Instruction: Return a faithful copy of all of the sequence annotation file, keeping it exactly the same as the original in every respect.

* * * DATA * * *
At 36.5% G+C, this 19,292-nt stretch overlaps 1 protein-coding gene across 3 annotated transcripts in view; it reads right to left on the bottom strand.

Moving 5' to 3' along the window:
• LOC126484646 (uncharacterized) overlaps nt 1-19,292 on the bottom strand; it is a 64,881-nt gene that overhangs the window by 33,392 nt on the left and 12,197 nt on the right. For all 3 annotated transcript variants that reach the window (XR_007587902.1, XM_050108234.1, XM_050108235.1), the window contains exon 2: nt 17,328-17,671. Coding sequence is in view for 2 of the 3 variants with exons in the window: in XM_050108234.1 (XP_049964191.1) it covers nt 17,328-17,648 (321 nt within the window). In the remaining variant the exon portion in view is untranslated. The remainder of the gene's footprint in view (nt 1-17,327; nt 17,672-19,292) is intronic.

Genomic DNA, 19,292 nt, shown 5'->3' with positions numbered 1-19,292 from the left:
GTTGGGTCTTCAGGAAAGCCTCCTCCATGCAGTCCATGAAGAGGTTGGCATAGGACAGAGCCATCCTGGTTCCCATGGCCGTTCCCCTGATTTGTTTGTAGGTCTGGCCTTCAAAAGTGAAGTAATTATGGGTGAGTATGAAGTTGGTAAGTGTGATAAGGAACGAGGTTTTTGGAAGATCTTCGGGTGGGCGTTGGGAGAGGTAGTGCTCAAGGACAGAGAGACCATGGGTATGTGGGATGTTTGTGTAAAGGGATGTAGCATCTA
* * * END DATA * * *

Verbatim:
At 36.5% G+C, this 19,292-nt stretch overlaps 1 protein-coding gene across 3 annotated transcripts in view; it reads right to left on the bottom strand.

Moving 5' to 3' along the window:
• LOC126484646 (uncharacterized) overlaps nt 1-19,292 on the bottom strand; it is a 64,881-nt gene that overhangs the window by 33,392 nt on the left and 12,197 nt on the right. For all 3 annotated transcript variants that reach the window (XR_007587902.1, XM_050108234.1, XM_050108235.1), the window contains exon 2: nt 17,328-17,671. Coding sequence is in view for 2 of the 3 variants with exons in the window: in XM_050108234.1 (XP_049964191.1) it covers nt 17,328-17,648 (321 nt within the window). In the remaining variant the exon portion in view is untranslated. The remainder of the gene's footprint in view (nt 1-17,327; nt 17,672-19,292) is intronic.

Genomic DNA, 19,292 nt, shown 5'->3' with positions numbered 1-19,292 from the left:
GTTGGGTCTTCAGGAAAGCCTCCTCCATGCAGTCCATGAAGAGGTTGGCATAGGACAGAGCCATCCTGGTTCCCATGGCCGTTCCCCTGATTTGTTTGTAGGTCTGGCCTTCAAAAGTGAAGTAATTATGGGTGAGTATGAAGTTGGTAAGTGTGATAAGGAACGAGGTTTTTGGAAGATCTTCGGGTGGGCGTTGGGAGAGGTAGTGCTCAAGGACAGAGAGACCATGGGTATGTGGGATGTTTGTGTAAAGGGATGTAGCATCTA